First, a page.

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Are you protecting your workers properly from hazardous substances?

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Research reveals 50 per cent of people using respiratory protective equipment may still be breathing in harmful substances


Every year, 30,000 UK workers suffer from breathing or lung problems and 12,000 people die from long latency respiratory illnesses because of exposure to harmful substances at work. The correct respiratory protective equipment (RPE), correctly used and correctly fitted, can prevent the vast majority of these deaths. However, research has uncovered that up to 50 per cent of RPE users could still be breathing in harmful substances every single day while at work.

For businesses, the health and safety of employees is paramount, especially those operating in high-hazard industries. Not only do businesses have a duty of care to their employees, but they need to protect themselves from the financial consequences. Failure to place workforce wellbeing as a top priority could have serious ramifications, including fines of up to £1,200 and even imprisonment.

In an ideal situation, workers should not be exposed to any potentially dangerous substances, however, this is not always easy to achieve, and so respiratory protection should be provided. However, if half of the RPE provided to UK workers isn’t offering adequate protection, this is, instead, leaving employees exposed to hazardous material that could lead to long-term illness.

RPE should be suitable for the tasks your workers are doing and the environment in which they are working

Reports of lung disease are rising

The latest Health and Safety Executive (HSE) stats show the number of reported lung disease cases has been on an upward trend since 2014. In fact, the number of occupational asthma cases seen by chest physicians in 2017, was similar to the reports 10 years ago. These statistics are concerning and highlight the importance of ensuring workers fully understand how to use their RPE.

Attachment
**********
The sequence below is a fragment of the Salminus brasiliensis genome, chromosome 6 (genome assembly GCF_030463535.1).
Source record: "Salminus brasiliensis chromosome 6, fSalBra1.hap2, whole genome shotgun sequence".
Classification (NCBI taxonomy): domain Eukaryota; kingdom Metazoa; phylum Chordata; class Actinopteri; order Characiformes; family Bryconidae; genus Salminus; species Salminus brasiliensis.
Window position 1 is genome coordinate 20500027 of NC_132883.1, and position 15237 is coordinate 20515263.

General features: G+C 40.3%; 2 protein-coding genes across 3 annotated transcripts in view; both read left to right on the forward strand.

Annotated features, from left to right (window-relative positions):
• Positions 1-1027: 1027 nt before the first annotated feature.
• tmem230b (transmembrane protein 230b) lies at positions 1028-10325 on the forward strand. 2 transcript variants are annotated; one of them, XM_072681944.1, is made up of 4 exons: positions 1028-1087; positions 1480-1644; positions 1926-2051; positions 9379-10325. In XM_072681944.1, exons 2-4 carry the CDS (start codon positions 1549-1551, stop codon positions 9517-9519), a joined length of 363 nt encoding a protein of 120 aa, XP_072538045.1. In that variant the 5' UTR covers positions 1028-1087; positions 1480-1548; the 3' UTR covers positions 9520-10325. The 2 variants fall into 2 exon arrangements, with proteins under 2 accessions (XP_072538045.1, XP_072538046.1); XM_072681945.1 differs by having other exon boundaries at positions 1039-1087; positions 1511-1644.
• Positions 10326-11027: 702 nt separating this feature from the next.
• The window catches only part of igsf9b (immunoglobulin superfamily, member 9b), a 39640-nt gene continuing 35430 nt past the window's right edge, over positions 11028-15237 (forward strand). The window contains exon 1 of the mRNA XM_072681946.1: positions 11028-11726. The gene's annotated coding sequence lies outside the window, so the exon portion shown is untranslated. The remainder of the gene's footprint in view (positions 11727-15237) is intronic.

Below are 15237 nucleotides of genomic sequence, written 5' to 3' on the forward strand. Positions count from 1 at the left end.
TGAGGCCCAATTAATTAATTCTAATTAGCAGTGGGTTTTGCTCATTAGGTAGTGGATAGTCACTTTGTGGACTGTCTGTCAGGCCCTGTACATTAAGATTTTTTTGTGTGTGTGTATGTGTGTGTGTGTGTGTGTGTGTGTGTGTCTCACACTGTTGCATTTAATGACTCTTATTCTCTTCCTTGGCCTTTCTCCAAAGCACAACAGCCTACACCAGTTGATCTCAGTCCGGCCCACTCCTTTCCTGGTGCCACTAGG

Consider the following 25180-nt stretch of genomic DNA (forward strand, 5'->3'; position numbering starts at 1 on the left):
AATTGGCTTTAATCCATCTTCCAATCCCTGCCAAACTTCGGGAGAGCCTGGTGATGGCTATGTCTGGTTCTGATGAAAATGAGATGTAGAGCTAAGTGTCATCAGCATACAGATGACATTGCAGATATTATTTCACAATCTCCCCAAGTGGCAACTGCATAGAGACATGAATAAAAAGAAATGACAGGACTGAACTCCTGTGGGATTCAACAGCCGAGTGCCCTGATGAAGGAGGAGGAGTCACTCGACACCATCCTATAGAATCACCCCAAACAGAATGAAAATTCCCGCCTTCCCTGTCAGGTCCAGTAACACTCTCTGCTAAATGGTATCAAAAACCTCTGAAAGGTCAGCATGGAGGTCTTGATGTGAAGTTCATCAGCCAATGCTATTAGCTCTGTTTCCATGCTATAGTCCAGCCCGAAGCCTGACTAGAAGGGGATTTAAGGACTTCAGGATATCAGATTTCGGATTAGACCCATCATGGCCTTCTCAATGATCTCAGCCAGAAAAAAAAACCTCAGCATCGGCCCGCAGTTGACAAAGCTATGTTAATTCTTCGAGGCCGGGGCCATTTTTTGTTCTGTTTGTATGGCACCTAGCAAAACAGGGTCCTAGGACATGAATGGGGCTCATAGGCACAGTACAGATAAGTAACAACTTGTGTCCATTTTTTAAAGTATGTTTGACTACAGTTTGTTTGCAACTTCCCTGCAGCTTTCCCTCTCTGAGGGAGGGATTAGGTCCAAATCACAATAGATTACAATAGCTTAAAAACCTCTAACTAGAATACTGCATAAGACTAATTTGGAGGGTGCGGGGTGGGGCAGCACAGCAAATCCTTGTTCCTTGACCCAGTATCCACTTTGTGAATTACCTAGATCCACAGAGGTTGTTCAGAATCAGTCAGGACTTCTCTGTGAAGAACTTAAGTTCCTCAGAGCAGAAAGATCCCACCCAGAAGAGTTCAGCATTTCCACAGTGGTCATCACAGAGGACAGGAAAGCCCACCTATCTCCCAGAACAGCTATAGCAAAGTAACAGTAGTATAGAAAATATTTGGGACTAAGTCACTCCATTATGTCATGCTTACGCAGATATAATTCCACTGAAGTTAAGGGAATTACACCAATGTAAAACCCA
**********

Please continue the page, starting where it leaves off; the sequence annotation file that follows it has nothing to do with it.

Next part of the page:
By acting now, businesses could protect their employees from future harm and their company from facing significant costs. They could save lives. When selecting RPE, as well as ensuring it is compliant and appropriate for the individual, there
are several other factors that need to be considered, including:

  • Incorrect specification: In addition to making sure the RPE used is adequate to control the hazards, ensure it is suitable for the individual wearer, the tasks they are doing and the environment in which they are working. For example, it is recommended that continuous wear time for tight-fitting (unpowered) RPE is less than an hour, after which the wearer should take a break. Otherwise, the RPE can become uncomfortable to wear, leading to loosening or removal of the mask in the work area.
  • Inadequate training: The correct RPE needs to be selected with the work environment and hazards in mind. Education and training play a large part in avoiding hazards and minimising exposure. Employers should ensure their employees are aware of the steps to ensure their own safety. Most RPE has been designed in a specific way with certain features to help increase protection, it’s therefore imperative employees know how to use these features when wearing RPE.
  • Poor maintenance: Badly maintained equipment will fail to protect users. Employers must ensure all staff are properly taught how to use it, know how to clean it, how to maintain it to industry standards, how to wear it and when it should be replaced.
  • Lack of regular fit testing: RPE needs to fit–tightly. All workers who wear tight fitting face pieces are legally required to undergo face fit testing by a competent person to ensure a proper fit and seal. This can be compromised by even modest weight loss or gain.

Knowing how to use RPE is just as important as wearing it in the first place, so it’s vital employers place just as much emphasis on training as they do on procurement.

Kevin Williams is respiratory services manager at Arco

 

 

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